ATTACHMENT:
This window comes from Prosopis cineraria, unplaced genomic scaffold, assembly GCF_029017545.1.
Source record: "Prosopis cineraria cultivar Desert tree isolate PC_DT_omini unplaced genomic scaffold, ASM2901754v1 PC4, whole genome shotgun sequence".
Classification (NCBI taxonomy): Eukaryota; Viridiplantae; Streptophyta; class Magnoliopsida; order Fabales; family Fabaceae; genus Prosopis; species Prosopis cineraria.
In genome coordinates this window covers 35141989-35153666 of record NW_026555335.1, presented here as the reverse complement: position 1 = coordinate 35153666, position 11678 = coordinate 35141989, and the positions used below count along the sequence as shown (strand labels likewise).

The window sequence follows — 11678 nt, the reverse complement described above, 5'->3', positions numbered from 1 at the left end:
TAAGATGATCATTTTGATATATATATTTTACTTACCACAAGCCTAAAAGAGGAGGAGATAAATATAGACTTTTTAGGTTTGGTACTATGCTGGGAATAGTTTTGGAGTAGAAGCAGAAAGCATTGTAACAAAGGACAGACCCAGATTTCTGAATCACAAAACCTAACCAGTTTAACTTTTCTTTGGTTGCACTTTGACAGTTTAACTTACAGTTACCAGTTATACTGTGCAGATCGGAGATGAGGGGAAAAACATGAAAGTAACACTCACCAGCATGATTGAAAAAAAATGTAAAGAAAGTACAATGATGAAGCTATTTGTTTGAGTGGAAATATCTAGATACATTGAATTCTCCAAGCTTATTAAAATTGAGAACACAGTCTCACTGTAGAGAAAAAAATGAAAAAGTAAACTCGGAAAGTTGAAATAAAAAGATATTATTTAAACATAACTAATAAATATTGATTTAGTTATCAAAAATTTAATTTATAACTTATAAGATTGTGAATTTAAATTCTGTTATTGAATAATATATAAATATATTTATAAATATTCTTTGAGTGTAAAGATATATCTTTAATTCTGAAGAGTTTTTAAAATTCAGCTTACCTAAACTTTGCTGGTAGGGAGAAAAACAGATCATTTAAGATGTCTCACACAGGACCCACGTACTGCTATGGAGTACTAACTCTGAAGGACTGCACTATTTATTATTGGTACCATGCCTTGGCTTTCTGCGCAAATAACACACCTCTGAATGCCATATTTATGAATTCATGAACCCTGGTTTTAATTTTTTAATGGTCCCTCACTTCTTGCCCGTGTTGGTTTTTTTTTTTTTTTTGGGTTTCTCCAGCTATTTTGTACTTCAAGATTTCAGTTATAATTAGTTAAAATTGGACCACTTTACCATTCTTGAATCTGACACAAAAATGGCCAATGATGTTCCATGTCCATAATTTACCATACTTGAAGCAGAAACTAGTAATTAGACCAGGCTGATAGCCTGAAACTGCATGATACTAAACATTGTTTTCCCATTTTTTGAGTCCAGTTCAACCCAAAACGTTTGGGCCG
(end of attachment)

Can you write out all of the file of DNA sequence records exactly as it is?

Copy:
This window comes from Prosopis cineraria, unplaced genomic scaffold, assembly GCF_029017545.1.
Source record: "Prosopis cineraria cultivar Desert tree isolate PC_DT_omini unplaced genomic scaffold, ASM2901754v1 PC4, whole genome shotgun sequence".
Classification (NCBI taxonomy): Eukaryota; Viridiplantae; Streptophyta; class Magnoliopsida; order Fabales; family Fabaceae; genus Prosopis; species Prosopis cineraria.
In genome coordinates this window covers 35141989-35153666 of record NW_026555335.1, presented here as the reverse complement: position 1 = coordinate 35153666, position 11678 = coordinate 35141989, and the positions used below count along the sequence as shown (strand labels likewise).

The window sequence follows — 11678 nt, the reverse complement described above, 5'->3', positions numbered from 1 at the left end:
TAAGATGATCATTTTGATATATATATTTTACTTACCACAAGCCTAAAAGAGGAGGAGATAAATATAGACTTTTTAGGTTTGGTACTATGCTGGGAATAGTTTTGGAGTAGAAGCAGAAAGCATTGTAACAAAGGACAGACCCAGATTTCTGAATCACAAAACCTAACCAGTTTAACTTTTCTTTGGTTGCACTTTGACAGTTTAACTTACAGTTACCAGTTATACTGTGCAGATCGGAGATGAGGGGAAAAACATGAAAGTAACACTCACCAGCATGATTGAAAAAAAATGTAAAGAAAGTACAATGATGAAGCTATTTGTTTGAGTGGAAATATCTAGATACATTGAATTCTCCAAGCTTATTAAAATTGAGAACACAGTCTCACTGTAGAGAAAAAAATGAAAAAGTAAACTCGGAAAGTTGAAATAAAAAGATATTATTTAAACATAACTAATAAATATTGATTTAGTTATCAAAAATTTAATTTATAACTTATAAGATTGTGAATTTAAATTCTGTTATTGAATAATATATAAATATATTTATAAATATTCTTTGAGTGTAAAGATATATCTTTAATTCTGAAGAGTTTTTAAAATTCAGCTTACCTAAACTTTGCTGGTAGGGAGAAAAACAGATCATTTAAGATGTCTCACACAGGACCCACGTACTGCTATGGAGTACTAACTCTGAAGGACTGCACTATTTATTATTGGTACCATGCCTTGGCTTTCTGCGCAAATAACACACCTCTGAATGCCATATTTATGAATTCATGAACCCTGGTTTTAATTTTTTAATGGTCCCTCACTTCTTGCCCGTGTTGGTTTTTTTTTTTTTTTTGGGTTTCTCCAGCTATTTTGTACTTCAAGATTTCAGTTATAATTAGTTAAAATTGGACCACTTTACCATTCTTGAATCTGACACAAAAATGGCCAATGATGTTCCATGTCCATAATTTACCATACTTGAAGCAGAAACTAGTAATTAGACCAGGCTGATAGCCTGAAACTGCATGATACTAAACATTGTTTTCCCATTTTTTGAGTCCAGTTCAACCCAAAACGTTTGGGCCG